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Elizabeth Brenner Danziger
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The ax in the tree: When a child’s parent dies

Losing a parent is life-altering: 6 tips for supporting bereaved children
A serious and strong lumberjack chopping wood. (iStock)
A serious and strong lumberjack chopping wood. (iStock)

Next week will mark the 60th anniversary of my father’s death. Sixty years since my grim-faced brother came to tell me I had to come home from a play date where my 9-year-old classmate and I were baking a cake with sprinkles in the batter. I resisted, but he said, “Mom says you have to come home.” I walked into my living room and found my mother sitting composedly on a big armchair. She looked at me and said, “Daddy’s gone to God.” And my life caved in.

The next few years were a blur of outsized responsibilities, hidden grief, and financial insecurity. My siblings and I grew up and made our way through life. But every January, we recall the day our world imploded.

That’s how it is when you lose a parent in childhood. It never goes away. Imagine a young tree standing in a forest. One day, someone comes along and drives an ax into the tree’s trunk. Does the ax kill the tree? No, the tree grows. It may grow to be majestic and high; many more trees may grow from its seeds.

If you stroll through the forest, you might see that tall, green tree, part of the pulse of life. But no matter how much the tree thrives, the ax will be permanently embedded in the trunk. That’s what it’s like to lose a parent in childhood. You grow up. You may get married and have children. You live your life. But the ax is always there.

After many years of inner work, I no longer define myself by my childhood loss. My father’s death was a bad thing – a very bad thing – that happened to me. But my life has been good. Against the odds, I have a happy marriage, amazing adult children, and a bevy of grandchildren. I have a career, friends, and a faith community. As my mother would have said, my life has “turned out.” 

And yet. 

When a friend tells me her son-in-law is on dialysis, I remember that my father died of kidney disease just before dialysis was invented. Could it have prolonged his life?

When my husband does not come home when he said he would and doesn’t answer his cell phone, I automatically dread disaster.

Childhood bereavement has always been a challenge, but I feel a sharp pang for the Israeli children who saw their parents murdered in front of them on October 7, 2023 – the pain is unfathomable. My heart goes out to those who have lost their parents in the ensuing war. For these children, parental loss is a pressing pain.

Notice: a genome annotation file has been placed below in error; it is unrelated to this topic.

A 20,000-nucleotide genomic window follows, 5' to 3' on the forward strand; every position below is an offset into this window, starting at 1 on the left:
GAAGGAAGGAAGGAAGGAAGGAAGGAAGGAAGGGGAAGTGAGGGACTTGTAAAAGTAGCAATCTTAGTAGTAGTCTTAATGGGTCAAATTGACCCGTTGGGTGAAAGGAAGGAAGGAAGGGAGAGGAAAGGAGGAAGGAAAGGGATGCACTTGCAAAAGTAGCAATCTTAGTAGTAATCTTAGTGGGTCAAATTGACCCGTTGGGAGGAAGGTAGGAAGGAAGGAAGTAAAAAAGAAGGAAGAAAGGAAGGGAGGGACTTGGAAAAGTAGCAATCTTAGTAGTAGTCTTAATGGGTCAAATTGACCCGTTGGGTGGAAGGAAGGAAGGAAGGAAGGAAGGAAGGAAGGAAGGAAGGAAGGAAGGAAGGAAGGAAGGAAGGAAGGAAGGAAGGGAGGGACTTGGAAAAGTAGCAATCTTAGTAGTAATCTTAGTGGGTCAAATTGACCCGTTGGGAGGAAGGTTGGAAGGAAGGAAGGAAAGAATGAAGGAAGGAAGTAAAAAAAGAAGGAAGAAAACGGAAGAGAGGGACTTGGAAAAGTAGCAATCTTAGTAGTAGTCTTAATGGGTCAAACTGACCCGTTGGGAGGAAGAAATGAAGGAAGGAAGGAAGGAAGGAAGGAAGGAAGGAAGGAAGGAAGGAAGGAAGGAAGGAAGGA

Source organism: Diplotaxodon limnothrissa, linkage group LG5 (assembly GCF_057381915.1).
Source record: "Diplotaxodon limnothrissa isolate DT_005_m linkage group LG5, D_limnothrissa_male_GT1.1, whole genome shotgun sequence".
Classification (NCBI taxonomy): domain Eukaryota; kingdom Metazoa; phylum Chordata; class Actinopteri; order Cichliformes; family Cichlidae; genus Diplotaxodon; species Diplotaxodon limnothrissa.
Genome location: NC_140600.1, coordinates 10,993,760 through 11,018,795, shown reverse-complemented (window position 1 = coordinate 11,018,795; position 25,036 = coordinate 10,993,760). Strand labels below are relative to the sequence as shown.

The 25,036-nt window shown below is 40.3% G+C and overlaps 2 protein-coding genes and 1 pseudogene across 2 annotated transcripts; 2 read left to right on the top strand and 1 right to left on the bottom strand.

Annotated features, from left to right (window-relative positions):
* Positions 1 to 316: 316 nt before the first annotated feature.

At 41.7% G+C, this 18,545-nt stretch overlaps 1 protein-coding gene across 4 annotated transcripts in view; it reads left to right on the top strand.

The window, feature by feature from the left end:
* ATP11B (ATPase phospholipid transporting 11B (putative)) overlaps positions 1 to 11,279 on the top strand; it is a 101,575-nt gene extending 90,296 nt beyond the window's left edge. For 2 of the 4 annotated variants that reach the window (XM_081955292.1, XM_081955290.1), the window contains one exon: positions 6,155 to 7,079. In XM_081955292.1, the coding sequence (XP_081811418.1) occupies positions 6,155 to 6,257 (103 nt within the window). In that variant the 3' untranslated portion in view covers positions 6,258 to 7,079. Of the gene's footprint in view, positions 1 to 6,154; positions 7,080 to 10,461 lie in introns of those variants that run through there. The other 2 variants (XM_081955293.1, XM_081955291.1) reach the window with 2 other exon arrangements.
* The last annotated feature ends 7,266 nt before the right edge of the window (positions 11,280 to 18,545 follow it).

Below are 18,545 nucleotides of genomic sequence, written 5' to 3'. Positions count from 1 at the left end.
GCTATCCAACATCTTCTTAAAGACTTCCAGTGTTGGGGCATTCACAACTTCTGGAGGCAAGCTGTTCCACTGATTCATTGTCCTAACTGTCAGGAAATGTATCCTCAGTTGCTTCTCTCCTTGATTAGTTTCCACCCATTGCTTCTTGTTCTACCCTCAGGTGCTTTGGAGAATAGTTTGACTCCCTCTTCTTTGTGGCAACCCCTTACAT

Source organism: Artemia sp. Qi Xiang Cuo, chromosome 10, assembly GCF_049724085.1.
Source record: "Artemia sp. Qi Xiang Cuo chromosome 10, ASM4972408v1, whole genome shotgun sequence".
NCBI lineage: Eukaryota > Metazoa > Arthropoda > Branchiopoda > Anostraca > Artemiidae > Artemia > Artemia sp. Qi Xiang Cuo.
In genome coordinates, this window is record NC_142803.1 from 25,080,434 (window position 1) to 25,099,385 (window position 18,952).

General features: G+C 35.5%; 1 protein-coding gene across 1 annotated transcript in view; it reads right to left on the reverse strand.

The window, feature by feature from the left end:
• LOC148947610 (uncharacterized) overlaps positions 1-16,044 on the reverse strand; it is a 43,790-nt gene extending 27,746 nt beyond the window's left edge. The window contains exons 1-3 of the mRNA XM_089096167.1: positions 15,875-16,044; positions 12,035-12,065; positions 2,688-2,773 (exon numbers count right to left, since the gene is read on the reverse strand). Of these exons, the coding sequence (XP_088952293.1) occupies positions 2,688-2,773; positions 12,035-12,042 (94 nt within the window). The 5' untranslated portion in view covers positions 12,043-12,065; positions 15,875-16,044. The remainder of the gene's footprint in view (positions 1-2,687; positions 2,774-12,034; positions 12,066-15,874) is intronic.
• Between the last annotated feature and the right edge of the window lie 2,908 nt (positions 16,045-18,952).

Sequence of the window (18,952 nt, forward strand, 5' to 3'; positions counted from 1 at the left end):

When I reflect on the period after my father died, I contemplate what I wish the adults in my life had done. I wish someone had encouraged me to talk about my loss. In that era – or at least, in my family – no one talked about the past. We just tried to struggle through the present. I wish someone had talked to me about my father and what his loss meant for me or perhaps encouraged me to realize that things would not always be so bad. I came to that realization myself years later, but a little compassion would have helped a lot. Here are a few other suggestions.

If the Loss Happened Locally

Don’t disappear after the initial loss. During the shiva week after my father died, our house swarmed with strangers bearing platters of dried fruit (which we didn’t like.) When the seventh day ended, the house was empty save my mother, my siblings, and me. Of course, go for the shiva. But stop by or call regularly in the weeks that follow. Let the family know they are not forgotten. 

Invite the family for a weeknight meal. Family dinners drag when a beloved family member is missing. Lift spirits midweek by inviting the family for a meal. 

Invite the children to play.  Sometimes, the bereaved child’s classmates do not know how to relate to him or her. Feeling awkward, they avoid contact. Counteract this by inviting the child for a playdate if they are in your child’s class. If not, offer to take the children to the park or zoo. Give them an outing where they can just be kids. 

If the Loss Happened in Israel

Send memories and condolences. Whether you write an email, a handwritten card, or record a video, let the family know that you are thinking of them even though you cannot be there physically. If possible, share a happy memory of the departed parent.

Send a weeknight meal. You can easily sponsor weeknight meals for a bereaved family through the MEALuim project (https://tzohar-eng.org/mealuim).

Sponsor a family outing. Many widows are struggling financially and might not be able to splurge on a fun outing. You can send money earmarked for entertainment.

~~~~~~~~~~~~~~~~~~~~~~~~~~~~~~~~~~~~~~~~~~~~~~~~~~~~~~~~~~~~

The years following my family’s loss were profoundly painful. The ax in the tree rattled me to my roots.

And yet. 

The same force that drives the tree to grow toward the sun, to reach for life even when it is flawed, that same energy drives me and other orphans on.

Here’s what I wish I could say to children suffering loss: Our lives are not the same as if our parents had lived, but we live and strive toward the sun. Some of us fall into the shade; my prayer is that even they may sense that drive for life that powers even the smallest tree. The tree grows.

About the Author
Elizabeth Brenner Danziger is the author of four books, including Winning by Letting Go (Harcourt Brace: 1985) and Get to the Point! (Random House: 2001). Her work has appeared in many national magazines. She is the president of Worktalk Communications Consulting. She has four grown children and many grandchildren. She has been living an observant Jewish life for 40 years.
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